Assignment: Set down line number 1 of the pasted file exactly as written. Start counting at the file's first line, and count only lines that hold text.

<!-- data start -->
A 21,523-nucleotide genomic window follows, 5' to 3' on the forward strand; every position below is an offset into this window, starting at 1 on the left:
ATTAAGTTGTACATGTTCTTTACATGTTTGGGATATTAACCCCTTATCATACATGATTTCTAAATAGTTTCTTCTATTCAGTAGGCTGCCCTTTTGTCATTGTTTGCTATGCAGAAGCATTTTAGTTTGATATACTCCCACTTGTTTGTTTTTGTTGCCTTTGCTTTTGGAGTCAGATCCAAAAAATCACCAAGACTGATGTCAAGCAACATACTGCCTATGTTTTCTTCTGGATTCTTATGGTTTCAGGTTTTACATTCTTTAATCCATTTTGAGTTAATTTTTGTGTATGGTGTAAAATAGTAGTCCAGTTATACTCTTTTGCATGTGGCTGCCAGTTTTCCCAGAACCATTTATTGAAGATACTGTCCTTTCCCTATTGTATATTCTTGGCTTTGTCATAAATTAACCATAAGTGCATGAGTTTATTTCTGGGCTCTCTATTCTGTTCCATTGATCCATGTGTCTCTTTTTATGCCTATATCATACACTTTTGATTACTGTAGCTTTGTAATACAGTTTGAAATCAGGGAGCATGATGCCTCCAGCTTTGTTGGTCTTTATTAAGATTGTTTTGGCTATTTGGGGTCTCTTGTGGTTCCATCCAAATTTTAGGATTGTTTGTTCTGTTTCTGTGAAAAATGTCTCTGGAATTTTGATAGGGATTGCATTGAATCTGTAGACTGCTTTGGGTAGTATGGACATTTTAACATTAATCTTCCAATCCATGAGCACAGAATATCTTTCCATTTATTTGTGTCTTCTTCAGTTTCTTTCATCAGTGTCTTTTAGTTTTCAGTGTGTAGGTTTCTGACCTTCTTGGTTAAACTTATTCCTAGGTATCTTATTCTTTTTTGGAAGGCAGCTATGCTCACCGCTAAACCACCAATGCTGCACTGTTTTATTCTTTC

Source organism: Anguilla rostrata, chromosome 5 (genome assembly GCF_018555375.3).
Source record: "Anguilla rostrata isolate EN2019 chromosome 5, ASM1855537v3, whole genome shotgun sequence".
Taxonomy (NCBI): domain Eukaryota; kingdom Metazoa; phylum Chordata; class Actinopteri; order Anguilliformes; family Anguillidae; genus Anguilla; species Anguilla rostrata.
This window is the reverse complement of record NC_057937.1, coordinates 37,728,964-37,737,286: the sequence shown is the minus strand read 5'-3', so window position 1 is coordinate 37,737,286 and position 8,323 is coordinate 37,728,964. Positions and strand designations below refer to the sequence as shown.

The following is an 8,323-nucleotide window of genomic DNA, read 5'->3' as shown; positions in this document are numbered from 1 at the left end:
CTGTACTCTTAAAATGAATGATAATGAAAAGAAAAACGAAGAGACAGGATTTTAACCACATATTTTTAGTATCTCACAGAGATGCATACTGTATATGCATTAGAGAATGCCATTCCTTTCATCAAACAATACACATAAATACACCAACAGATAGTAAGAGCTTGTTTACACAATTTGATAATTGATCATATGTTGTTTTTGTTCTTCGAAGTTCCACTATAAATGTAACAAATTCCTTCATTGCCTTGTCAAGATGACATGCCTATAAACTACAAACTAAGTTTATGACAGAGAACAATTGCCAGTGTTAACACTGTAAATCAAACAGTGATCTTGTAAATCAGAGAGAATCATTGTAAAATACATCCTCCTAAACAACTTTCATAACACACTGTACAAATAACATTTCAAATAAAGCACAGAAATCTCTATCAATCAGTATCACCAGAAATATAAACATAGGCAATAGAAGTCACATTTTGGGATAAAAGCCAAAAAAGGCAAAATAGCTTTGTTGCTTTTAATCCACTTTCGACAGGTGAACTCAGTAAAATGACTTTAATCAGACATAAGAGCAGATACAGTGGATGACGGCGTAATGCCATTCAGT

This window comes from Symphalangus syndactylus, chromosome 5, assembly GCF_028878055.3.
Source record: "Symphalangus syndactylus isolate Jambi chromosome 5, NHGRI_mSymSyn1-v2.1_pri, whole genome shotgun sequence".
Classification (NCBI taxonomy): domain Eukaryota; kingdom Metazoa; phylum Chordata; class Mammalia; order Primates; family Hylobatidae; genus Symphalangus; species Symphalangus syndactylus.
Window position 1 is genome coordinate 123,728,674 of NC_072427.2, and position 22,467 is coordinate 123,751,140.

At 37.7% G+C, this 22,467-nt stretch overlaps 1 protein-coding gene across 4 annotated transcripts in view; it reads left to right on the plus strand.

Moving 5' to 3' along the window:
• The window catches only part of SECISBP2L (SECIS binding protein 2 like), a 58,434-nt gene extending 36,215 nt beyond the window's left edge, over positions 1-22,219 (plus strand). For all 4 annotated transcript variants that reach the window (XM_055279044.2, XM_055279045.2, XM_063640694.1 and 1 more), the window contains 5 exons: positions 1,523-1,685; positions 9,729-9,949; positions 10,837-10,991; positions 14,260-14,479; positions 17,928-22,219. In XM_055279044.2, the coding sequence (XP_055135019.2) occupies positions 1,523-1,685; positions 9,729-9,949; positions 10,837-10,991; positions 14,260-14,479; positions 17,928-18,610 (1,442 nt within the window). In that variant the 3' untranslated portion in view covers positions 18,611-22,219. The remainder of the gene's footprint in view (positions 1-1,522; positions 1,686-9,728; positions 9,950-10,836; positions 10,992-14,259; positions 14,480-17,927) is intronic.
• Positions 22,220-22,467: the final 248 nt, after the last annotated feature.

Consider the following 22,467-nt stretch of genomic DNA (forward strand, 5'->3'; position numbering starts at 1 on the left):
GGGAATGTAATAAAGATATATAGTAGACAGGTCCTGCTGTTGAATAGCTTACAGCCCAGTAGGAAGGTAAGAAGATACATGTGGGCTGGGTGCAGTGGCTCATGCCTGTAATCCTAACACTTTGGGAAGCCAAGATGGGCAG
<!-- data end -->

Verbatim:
A 21,523-nucleotide genomic window follows, 5' to 3' on the forward strand; every position below is an offset into this window, starting at 1 on the left: